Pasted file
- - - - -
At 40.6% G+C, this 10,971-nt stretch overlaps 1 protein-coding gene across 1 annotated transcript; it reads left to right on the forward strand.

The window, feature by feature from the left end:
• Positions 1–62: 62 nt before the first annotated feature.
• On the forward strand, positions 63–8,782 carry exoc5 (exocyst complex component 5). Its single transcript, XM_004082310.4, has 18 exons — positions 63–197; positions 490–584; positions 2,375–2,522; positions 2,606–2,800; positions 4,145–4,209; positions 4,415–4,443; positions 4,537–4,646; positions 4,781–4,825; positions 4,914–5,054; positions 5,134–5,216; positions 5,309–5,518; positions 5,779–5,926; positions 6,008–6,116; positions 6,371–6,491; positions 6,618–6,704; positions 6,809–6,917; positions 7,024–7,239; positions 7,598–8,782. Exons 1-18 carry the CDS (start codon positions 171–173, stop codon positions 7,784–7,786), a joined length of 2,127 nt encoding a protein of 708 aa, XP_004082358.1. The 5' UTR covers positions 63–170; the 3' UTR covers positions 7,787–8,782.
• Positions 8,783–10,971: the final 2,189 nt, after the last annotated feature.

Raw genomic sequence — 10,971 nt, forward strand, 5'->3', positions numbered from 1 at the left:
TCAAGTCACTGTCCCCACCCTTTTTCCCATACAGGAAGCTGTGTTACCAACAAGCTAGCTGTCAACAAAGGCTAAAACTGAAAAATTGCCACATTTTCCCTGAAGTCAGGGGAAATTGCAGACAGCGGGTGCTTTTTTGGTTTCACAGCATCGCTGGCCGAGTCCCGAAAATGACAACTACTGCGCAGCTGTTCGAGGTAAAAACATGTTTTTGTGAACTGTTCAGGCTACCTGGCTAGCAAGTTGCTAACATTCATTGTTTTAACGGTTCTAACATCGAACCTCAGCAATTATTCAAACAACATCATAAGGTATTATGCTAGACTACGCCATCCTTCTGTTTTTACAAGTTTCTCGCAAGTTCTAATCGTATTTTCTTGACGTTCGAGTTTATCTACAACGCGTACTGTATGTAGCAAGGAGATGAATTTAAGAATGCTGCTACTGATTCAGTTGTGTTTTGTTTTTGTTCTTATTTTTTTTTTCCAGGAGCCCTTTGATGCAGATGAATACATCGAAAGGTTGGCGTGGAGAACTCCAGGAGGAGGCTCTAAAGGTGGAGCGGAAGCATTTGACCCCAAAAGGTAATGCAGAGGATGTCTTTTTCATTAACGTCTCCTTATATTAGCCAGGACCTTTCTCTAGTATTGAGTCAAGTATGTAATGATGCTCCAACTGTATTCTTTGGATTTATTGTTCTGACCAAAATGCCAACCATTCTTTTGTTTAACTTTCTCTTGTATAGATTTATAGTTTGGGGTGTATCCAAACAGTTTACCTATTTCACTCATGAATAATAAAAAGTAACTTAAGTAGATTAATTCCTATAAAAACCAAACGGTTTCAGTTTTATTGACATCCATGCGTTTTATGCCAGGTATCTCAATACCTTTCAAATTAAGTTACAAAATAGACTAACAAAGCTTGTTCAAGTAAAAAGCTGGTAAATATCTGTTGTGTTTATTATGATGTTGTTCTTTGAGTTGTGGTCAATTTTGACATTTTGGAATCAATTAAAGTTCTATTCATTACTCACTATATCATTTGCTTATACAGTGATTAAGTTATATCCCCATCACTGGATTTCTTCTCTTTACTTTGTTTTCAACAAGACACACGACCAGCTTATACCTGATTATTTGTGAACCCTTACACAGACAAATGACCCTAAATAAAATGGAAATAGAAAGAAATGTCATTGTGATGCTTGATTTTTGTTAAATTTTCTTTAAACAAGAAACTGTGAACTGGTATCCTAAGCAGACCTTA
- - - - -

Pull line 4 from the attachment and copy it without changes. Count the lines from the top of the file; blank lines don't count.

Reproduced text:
• On the forward strand, positions 63–8,782 carry exoc5 (exocyst complex component 5). Its single transcript, XM_004082310.4, has 18 exons — positions 63–197; positions 490–584; positions 2,375–2,522; positions 2,606–2,800; positions 4,145–4,209; positions 4,415–4,443; positions 4,537–4,646; positions 4,781–4,825; positions 4,914–5,054; positions 5,134–5,216; positions 5,309–5,518; positions 5,779–5,926; positions 6,008–6,116; positions 6,371–6,491; positions 6,618–6,704; positions 6,809–6,917; positions 7,024–7,239; positions 7,598–8,782. Exons 1-18 carry the CDS (start codon positions 171–173, stop codon positions 7,784–7,786), a joined length of 2,127 nt encoding a protein of 708 aa, XP_004082358.1. The 5' UTR covers positions 63–170; the 3' UTR covers positions 7,787–8,782.